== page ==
Your Coupons May Not Be Saving You Any Money

Say What!? 10

CouponI hate it when I get to the store -- like the Carter's outlet near me -- and find that I had to have signed up for their email updates to get a discount. Of course, being a frugal consumer (read: cheap bee-yotch), I am happy to take 10 minutes to step away from the register, sign up for the emails using my smartphone, and present my coupon like I'd planned to do that all along.

Never mind the irony of being a cheapo with a smartphone. I'd sooner give up my dishwasher.

There's just one problem with the money-saving emails: Sometimes the time you spend unraveling the exact deal, and how much you can actually save, costs more than the savings. And sometimes, if you really look, you aren't saving anything. When did my money-saving email deals turn into spam-scams?

It was galling enough when The New York Times did a little comparison shopping and found that flash sites were often more expensive than regular online retailers. Actually, that was a great thing, because it enabled me to finally unsubscribe from all those emails without guilt, secure in the knowledge that if something really good came along, one of my more eagle-eyed friends (with a desk job and email-perusing time to spare) will probably post it on Facebook.

But this guy took a closer look at a grocery-store email and abracadabra! With a few clicks of the asterisks, free home delivery had bloated into a $100 purchase with $30 from one brand. Now, do I tend to spend more than $100 at the grocery store? Well, yes. Do I sometimes spend $30 on one brand? Rarely. I mean, unless that brand is Ben and Jerry's and I'm going through a breakup. Or I'm pregnant. Which I'm not.

(Checking. Yep, really I'm not. Thank goodness I bought that bulk-sized box of pregnancy tests at Costco!)

Which reminds me: Oh, Costco. Every year I let my subscription to you run out because I'm just not sure if I save money at you. My mom says she's done the math and she just doesn't think the car-sized flat of fancy yogurt really saves her anything, especially when you factor in the time you spend trying to get someone to take the mango-flavored ones. I say I do save money on individual items -- the acre of recycled toilet paper, the cargo-container of unscented baby wipes. The trouble is, I also walk out of there with an extra $100 worth of too-tempting items like organic pajamas, pignoli nuts, and that biography of Ted Kennedy, all of which were a bargain but none of which I actually needed.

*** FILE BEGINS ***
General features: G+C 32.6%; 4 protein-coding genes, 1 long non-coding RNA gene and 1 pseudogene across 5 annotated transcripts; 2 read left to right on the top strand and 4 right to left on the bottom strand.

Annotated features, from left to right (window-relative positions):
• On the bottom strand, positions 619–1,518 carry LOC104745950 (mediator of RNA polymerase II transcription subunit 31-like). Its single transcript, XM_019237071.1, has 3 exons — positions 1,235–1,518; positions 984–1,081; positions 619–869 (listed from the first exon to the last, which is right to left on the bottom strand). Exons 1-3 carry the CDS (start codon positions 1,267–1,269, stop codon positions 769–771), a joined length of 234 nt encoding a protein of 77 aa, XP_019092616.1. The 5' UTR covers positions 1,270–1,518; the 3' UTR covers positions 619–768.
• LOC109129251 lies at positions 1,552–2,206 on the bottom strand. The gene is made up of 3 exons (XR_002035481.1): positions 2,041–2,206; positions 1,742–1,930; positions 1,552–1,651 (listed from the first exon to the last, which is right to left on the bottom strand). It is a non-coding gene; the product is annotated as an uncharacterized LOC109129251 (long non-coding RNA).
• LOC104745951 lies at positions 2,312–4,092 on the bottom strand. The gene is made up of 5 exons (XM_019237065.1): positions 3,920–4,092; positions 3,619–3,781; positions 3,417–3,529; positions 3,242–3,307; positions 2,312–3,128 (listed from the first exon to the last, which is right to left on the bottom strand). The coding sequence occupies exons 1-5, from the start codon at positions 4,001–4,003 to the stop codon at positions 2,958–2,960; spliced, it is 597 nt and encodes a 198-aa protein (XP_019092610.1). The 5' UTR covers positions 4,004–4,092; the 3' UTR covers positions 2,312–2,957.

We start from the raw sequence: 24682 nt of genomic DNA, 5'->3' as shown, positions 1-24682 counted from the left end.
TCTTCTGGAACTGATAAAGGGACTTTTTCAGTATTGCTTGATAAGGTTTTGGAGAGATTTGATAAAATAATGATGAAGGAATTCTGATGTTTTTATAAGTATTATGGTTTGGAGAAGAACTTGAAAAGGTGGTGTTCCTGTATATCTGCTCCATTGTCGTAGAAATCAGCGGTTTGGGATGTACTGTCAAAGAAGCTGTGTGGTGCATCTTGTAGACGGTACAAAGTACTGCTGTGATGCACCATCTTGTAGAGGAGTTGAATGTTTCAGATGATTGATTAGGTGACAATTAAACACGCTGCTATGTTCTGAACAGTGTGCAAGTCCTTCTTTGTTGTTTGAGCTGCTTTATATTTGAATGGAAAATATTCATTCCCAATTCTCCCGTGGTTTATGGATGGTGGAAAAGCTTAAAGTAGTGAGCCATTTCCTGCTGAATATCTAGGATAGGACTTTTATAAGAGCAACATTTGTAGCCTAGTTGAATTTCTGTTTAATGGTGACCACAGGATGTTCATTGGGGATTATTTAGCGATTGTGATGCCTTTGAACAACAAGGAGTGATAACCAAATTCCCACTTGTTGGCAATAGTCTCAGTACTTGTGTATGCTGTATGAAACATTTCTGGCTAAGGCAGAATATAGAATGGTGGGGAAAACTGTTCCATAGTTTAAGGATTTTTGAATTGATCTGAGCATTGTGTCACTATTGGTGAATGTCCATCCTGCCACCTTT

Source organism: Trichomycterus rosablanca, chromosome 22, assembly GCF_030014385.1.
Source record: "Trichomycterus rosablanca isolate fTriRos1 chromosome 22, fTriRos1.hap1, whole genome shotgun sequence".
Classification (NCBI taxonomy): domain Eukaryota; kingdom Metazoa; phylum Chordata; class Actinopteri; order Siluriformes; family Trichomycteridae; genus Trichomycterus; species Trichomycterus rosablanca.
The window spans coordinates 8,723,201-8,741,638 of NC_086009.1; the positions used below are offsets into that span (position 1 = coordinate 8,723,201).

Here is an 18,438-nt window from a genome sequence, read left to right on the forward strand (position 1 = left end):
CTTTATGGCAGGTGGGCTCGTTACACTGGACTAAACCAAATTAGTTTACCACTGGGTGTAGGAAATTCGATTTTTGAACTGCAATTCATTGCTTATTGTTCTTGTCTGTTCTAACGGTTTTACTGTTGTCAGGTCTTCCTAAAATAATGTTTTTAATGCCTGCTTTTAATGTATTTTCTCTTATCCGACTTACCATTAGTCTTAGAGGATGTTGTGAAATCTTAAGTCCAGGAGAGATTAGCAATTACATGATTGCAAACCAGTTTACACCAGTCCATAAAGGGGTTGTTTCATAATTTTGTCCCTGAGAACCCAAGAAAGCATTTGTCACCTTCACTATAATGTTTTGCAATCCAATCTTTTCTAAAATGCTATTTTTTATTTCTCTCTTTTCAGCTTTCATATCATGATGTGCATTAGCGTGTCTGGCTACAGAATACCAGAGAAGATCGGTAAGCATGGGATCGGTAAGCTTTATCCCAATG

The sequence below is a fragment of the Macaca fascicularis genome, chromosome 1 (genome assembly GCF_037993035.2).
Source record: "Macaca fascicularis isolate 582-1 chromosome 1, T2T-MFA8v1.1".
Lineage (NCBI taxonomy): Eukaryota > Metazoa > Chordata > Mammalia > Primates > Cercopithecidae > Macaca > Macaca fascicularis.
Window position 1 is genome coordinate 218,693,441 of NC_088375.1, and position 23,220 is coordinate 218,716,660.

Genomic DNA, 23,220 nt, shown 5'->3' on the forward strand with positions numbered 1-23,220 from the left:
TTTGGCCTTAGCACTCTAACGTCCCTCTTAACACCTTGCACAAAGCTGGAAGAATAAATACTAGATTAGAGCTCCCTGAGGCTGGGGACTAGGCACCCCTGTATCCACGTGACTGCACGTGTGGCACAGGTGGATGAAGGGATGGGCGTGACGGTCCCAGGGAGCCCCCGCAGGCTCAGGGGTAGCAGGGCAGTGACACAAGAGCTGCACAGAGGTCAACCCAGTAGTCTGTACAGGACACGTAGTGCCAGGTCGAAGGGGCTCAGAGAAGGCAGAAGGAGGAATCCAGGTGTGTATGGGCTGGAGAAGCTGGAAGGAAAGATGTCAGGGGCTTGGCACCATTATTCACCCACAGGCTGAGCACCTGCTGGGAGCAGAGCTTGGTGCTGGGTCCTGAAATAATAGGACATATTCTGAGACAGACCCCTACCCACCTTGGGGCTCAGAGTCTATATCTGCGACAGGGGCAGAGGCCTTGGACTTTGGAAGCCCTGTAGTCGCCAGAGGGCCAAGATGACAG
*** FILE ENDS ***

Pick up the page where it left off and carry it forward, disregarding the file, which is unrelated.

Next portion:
Of course, my lack of self-control isn't really Costco's fault. I prefer to blame my mom for that, especially now that she's ruined all the fun of shopping at Costco.

The bottom line is this: Sometimes I'd rather have a bigger bottom line than wade through all the fine print. Then again, I do have a glove compartment stuffed with 20% off Bed, Bath and Beyond coupons just in case I'm inspired to shop there.

Where do you draw the line between bargain hunting and coupon-hoarding?


Image via kyz/Flickr

budget finds, home finances, thrifty solutions

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corri... corrinacs

Those weirdos with coupons.  Coupons for this and that LOL.  The way I see it is if you weren't going to buy it, don't take the coupon.  Only bring coupons for what you are actually going to buy!  That's where many people make the mistake (and what the stores are hoping you'd do).


I rarely use coupons, but if I know i am going ot make a large purchase....say school clothes, I look for coupons specifically for that store.  For exmape, I got a 20% off coupon at Carter's, which I used ot stock up my kids with summer clothes :) :)

nonmember avatar Em

Coupons can save you a lot of money if you use them wisely. They can also be gimmicky. The solution is o be a smart consumer.

I'm a coupon "weirdo". I only buy cerea

@ less than $1 a box (name brand),

nonmember avatar Bridgett

Wow, that was weird rambling that really didn't have much to do with the title. Of course those "deals" like spend $100 get free shipping aren't always good. That's why you have to pay attention to stuff and not get hooked by the hype.

starl... starlight1968

Plain and simple USE YOUR HEAD!!.. Don't buy something you don't need just cause you have a coupon.  compare $$ if the coupon makes the item less or the store brand/another brand is STILL LESS don't use the coupon!! DUH...

sally... sallyjaeger

I recommend shoppers focus their efforts on searching for on Printapons website and using the offers that are most relevant to them, and on things they use and save most

nonmember avatar Matthew Pont

Coupons can be great, but some are not as good as they seem (thinly veiled marketing attempts to get your personal information on a database). Pick and choose, shop smart and save big!

nonmember avatar Homer

Costco has the best icecream in the world - definitely worth the membership fee just for that icecream

Mrs.P... Mrs.Pool2Be

I very rarely use coupons and instead I just bargain shop.  If we don't need it, I don't buy it.

Christopher Spata

My advice is to save money using time travel. Seriously though, that is kind of what I did when I lost my debit card, and that turned out to be a blessing in disguise. Here's my Yahoo! finance story about it: http://yhoo.it/SavingMoneyWith...

Amand... AmandaSnyder

Honestly coupons and bargin sopping have saved me tons and I mean tons.... I love sams club too because I can get the stuff that is needed to be bulk like diapers and wipes and tp and other thingsand it is actually fairly cheap and lasts forever!


 

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